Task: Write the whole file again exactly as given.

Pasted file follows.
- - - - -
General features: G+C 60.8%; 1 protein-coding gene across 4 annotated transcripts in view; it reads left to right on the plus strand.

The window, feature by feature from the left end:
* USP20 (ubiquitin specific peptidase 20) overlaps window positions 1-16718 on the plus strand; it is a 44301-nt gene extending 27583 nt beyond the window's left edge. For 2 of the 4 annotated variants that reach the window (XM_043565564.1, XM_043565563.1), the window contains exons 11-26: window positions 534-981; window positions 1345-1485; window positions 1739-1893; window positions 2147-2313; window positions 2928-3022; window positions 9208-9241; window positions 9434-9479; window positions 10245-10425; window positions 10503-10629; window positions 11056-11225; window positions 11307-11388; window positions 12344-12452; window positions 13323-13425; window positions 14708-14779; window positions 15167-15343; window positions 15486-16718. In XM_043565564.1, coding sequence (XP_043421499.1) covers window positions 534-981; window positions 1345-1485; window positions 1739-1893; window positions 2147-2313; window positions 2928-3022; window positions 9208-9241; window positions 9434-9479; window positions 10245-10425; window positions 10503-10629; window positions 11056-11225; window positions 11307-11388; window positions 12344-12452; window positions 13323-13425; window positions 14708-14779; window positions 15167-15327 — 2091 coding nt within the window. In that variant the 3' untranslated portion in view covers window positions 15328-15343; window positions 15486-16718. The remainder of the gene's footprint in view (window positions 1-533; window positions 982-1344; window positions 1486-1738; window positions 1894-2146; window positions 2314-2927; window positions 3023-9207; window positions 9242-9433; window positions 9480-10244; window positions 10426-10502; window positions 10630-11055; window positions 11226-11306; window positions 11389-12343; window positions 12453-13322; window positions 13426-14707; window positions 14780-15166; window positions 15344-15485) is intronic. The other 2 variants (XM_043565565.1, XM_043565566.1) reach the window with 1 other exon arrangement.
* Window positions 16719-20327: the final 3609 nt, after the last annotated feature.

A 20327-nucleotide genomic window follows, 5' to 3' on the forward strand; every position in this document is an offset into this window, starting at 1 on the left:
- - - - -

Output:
General features: G+C 60.8%; 1 protein-coding gene across 4 annotated transcripts in view; it reads left to right on the plus strand.

The window, feature by feature from the left end:
* USP20 (ubiquitin specific peptidase 20) overlaps window positions 1-16718 on the plus strand; it is a 44301-nt gene extending 27583 nt beyond the window's left edge. For 2 of the 4 annotated variants that reach the window (XM_043565564.1, XM_043565563.1), the window contains exons 11-26: window positions 534-981; window positions 1345-1485; window positions 1739-1893; window positions 2147-2313; window positions 2928-3022; window positions 9208-9241; window positions 9434-9479; window positions 10245-10425; window positions 10503-10629; window positions 11056-11225; window positions 11307-11388; window positions 12344-12452; window positions 13323-13425; window positions 14708-14779; window positions 15167-15343; window positions 15486-16718. In XM_043565564.1, coding sequence (XP_043421499.1) covers window positions 534-981; window positions 1345-1485; window positions 1739-1893; window positions 2147-2313; window positions 2928-3022; window positions 9208-9241; window positions 9434-9479; window positions 10245-10425; window positions 10503-10629; window positions 11056-11225; window positions 11307-11388; window positions 12344-12452; window positions 13323-13425; window positions 14708-14779; window positions 15167-15327 — 2091 coding nt within the window. In that variant the 3' untranslated portion in view covers window positions 15328-15343; window positions 15486-16718. The remainder of the gene's footprint in view (window positions 1-533; window positions 982-1344; window positions 1486-1738; window positions 1894-2146; window positions 2314-2927; window positions 3023-9207; window positions 9242-9433; window positions 9480-10244; window positions 10426-10502; window positions 10630-11055; window positions 11226-11306; window positions 11389-12343; window positions 12453-13322; window positions 13426-14707; window positions 14780-15166; window positions 15344-15485) is intronic. The other 2 variants (XM_043565565.1, XM_043565566.1) reach the window with 1 other exon arrangement.
* Window positions 16719-20327: the final 3609 nt, after the last annotated feature.

A 20327-nucleotide genomic window follows, 5' to 3' on the forward strand; every position in this document is an offset into this window, starting at 1 on the left: